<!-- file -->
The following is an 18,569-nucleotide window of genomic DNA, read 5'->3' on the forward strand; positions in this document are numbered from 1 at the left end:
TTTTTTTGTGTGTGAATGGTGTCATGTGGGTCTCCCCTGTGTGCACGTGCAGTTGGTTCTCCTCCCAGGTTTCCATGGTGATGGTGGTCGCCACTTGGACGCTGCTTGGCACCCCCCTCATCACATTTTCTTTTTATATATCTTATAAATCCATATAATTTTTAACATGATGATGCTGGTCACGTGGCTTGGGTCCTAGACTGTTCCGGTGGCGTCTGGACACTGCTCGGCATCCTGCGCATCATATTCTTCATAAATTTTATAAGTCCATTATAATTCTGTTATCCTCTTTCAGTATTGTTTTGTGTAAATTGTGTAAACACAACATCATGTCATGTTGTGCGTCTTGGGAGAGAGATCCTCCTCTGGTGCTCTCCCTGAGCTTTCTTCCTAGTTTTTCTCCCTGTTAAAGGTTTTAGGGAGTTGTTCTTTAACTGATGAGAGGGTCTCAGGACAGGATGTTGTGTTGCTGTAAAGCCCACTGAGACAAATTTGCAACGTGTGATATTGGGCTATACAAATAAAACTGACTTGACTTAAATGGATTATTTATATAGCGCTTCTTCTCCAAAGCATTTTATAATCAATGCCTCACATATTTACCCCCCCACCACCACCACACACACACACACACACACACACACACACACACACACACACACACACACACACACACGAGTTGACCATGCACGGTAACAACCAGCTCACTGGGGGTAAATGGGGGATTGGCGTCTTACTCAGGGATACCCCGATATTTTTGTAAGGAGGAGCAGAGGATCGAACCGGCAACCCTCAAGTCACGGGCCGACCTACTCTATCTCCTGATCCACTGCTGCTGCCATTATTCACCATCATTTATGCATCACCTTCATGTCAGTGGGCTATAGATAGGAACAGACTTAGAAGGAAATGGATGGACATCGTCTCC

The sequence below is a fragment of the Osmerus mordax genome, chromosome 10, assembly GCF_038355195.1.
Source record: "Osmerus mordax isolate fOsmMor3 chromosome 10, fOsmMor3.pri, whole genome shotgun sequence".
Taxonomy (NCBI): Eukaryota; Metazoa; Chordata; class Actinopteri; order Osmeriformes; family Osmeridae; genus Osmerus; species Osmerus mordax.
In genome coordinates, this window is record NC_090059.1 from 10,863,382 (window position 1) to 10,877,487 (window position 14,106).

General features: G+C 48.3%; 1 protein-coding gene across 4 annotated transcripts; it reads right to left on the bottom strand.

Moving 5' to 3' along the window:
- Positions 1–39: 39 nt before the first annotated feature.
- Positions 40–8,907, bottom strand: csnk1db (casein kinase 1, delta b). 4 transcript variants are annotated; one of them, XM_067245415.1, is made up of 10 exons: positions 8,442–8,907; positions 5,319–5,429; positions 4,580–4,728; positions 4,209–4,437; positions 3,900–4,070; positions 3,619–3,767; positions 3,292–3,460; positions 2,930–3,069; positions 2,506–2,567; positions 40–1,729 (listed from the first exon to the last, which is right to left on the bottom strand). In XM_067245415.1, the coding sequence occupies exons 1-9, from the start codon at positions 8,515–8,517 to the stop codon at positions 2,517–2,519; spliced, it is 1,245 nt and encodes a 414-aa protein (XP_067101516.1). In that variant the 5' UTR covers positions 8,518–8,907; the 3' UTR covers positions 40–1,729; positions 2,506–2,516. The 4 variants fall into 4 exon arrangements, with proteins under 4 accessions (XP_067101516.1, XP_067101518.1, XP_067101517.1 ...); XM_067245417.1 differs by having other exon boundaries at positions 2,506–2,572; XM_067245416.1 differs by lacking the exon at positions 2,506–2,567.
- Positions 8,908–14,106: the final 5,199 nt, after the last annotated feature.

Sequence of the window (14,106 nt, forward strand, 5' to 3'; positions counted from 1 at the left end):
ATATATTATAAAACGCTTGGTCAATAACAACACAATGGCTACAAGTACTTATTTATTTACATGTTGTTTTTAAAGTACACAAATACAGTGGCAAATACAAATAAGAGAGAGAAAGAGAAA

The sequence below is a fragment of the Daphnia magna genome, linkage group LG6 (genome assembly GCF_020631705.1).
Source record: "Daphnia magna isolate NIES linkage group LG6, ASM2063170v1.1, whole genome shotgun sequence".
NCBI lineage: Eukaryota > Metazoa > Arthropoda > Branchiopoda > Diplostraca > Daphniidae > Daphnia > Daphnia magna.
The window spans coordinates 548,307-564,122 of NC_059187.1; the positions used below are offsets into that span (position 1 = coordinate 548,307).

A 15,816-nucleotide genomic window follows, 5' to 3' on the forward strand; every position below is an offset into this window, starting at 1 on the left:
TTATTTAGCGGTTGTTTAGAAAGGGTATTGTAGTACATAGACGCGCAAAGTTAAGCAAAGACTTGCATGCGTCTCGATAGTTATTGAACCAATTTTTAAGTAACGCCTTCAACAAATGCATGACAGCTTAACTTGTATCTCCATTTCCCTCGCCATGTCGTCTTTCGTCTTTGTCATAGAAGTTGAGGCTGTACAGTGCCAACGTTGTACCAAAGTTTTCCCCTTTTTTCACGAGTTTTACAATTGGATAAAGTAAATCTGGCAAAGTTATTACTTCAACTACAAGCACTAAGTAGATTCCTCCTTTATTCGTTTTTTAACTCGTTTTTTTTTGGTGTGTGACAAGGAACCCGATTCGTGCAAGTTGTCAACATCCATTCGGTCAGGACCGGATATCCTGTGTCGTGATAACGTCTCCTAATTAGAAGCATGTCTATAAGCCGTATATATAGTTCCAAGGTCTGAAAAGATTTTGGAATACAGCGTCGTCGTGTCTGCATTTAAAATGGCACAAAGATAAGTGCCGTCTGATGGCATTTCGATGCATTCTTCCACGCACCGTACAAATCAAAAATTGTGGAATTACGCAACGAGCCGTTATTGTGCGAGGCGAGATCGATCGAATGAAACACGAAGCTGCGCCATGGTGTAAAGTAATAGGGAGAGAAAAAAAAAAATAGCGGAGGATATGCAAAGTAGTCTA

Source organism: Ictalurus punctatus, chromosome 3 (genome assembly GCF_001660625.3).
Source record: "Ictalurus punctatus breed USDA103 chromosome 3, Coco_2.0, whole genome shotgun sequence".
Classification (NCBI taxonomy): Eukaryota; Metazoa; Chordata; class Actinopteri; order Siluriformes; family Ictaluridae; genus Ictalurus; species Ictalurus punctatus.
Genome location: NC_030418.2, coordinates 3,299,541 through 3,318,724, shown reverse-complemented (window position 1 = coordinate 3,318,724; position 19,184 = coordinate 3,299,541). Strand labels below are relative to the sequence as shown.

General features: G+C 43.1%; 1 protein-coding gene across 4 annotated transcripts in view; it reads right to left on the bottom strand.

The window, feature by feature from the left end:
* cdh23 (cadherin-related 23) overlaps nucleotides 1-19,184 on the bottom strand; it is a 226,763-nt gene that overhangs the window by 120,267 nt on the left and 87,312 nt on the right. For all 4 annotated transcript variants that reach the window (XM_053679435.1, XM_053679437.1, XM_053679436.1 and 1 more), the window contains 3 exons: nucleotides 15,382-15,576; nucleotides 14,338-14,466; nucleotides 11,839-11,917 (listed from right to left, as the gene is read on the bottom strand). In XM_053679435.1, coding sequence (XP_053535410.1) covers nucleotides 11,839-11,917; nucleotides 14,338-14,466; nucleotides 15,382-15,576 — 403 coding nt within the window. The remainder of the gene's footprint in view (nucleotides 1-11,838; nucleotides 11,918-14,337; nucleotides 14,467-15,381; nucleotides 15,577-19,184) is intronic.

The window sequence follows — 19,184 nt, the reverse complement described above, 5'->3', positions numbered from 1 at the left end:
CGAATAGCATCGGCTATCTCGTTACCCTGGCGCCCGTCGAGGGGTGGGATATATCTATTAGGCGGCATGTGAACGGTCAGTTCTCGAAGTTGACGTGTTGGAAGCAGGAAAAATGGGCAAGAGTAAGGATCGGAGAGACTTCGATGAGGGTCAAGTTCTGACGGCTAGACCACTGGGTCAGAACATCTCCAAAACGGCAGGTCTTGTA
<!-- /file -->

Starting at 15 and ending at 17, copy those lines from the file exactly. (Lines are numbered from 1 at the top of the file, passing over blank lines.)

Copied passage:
Source record: "Daphnia magna isolate NIES linkage group LG6, ASM2063170v1.1, whole genome shotgun sequence".
NCBI lineage: Eukaryota > Metazoa > Arthropoda > Branchiopoda > Diplostraca > Daphniidae > Daphnia > Daphnia magna.
The window spans coordinates 548,307-564,122 of NC_059187.1; the positions used below are offsets into that span (position 1 = coordinate 548,307).